The name of the game today in “churchworld” is competition…despite all the talk about different paradigms in ministry, most churches are in competition with each other for a “shrinking” audience. This past Easter, I think we received at our home mailbox about 4 flyers from local church “startups” (you know what I mean, those entrepreneurs who are attempting to start a mega-church with a worship team they moved in from out of town with the young, superstar aspiring preacher) that said, “come to our church – we do children’s ministry better, we worship God more deeply and we preach God’s Word more authoritatively than ANY OTHER church in town (especially the church you are currently going to).” I think you know what I mean!
Chapter 5 in The Tangible Kingdom discusses the “moving violations” that Kingdom people seem to stumble upon when trying to take baby steps into living in a renewed sense of faithfulness. Besides talking about the “we do church differently” problem, Hugh and Matt outline a few others that, if there weren’t so tragic, would be a bit funny. The issue remains the same – when change is in the wind, even if the Spirit of God is attempting to bring about that change, there is resistance. Whether people want to power up on others through mindless comparisons, or if they want to be the only ones on the block to hold on to what has been tried and true, or if they are handing the pressures of ministry by sticking their head in the sand and praying it will all go away…every strategy essentially comes from the same foundation – fear.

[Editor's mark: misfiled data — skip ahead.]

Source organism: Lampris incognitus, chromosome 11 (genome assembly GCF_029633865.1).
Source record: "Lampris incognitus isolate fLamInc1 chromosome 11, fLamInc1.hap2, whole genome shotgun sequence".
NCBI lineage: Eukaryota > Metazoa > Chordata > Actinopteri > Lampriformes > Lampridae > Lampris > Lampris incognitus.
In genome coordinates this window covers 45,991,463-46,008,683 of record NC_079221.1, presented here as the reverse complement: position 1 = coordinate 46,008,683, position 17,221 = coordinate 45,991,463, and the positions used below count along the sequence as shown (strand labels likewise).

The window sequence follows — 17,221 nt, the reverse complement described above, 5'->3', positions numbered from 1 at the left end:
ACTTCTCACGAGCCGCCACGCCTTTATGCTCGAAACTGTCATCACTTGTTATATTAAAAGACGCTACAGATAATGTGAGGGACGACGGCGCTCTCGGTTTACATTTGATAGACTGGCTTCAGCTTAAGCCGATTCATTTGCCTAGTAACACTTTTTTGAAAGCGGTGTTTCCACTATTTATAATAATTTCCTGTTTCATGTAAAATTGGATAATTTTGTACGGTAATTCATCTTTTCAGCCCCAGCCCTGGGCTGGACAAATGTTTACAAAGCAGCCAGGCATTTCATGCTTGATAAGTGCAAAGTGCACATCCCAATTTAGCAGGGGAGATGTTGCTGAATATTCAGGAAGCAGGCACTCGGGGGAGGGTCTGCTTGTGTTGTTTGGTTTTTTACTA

We’ve got to discover ways to move forward – though the first aspect to embrace as you and me transition into a new day in ministry is to “do” what doesn’t come naturally – an embracing of humility. The main point of this chapter is there is NOT one way of doing missional living…the bottom line is not that we adhere to ONE model of ministry that we can then reproduce, package, and sell as “the secret” to successful ministry in the 21st century…we can start wherever place we find ourselves in the present. We don’t have to trash what God has already done or is already doing in our context. Rather Huge and Matt say clearly,
“The call of this book is not to get everyone back on the front lines of mission but to get everyone involved in mission. Whereas some would say we need to move past our existing church forms, we disagree. We just need to see them as they are, accept their weakness and their strengths, and find ways to help them contribute. It is true that to try to saddle up the horses and head in bold new directions as a group may be too aggressive and unsettling to the good that is being done within these more traditional church structures.”
More coming tomorrow…